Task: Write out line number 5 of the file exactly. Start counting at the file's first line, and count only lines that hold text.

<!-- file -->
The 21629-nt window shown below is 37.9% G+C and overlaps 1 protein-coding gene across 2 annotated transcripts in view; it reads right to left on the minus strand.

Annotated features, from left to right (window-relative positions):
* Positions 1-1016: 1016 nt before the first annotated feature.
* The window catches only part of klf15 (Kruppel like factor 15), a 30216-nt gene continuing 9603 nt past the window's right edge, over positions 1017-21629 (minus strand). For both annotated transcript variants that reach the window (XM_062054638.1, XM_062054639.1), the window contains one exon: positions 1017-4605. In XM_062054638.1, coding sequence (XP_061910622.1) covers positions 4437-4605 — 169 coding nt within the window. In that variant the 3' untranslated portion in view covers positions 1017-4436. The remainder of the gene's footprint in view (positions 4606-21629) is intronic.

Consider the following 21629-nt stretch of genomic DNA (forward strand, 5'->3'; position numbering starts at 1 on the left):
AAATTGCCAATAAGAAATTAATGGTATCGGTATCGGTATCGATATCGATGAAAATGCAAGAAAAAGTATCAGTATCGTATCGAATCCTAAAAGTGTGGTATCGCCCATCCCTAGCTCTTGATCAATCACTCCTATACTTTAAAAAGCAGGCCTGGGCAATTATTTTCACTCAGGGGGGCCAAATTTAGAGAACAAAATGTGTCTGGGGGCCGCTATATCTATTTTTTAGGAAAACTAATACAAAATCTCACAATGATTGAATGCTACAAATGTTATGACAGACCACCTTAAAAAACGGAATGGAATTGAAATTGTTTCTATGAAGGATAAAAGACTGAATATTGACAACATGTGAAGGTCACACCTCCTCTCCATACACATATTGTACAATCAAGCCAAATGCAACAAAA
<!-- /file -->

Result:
Consider the following 21629-nt stretch of genomic DNA (forward strand, 5'->3'; position numbering starts at 1 on the left):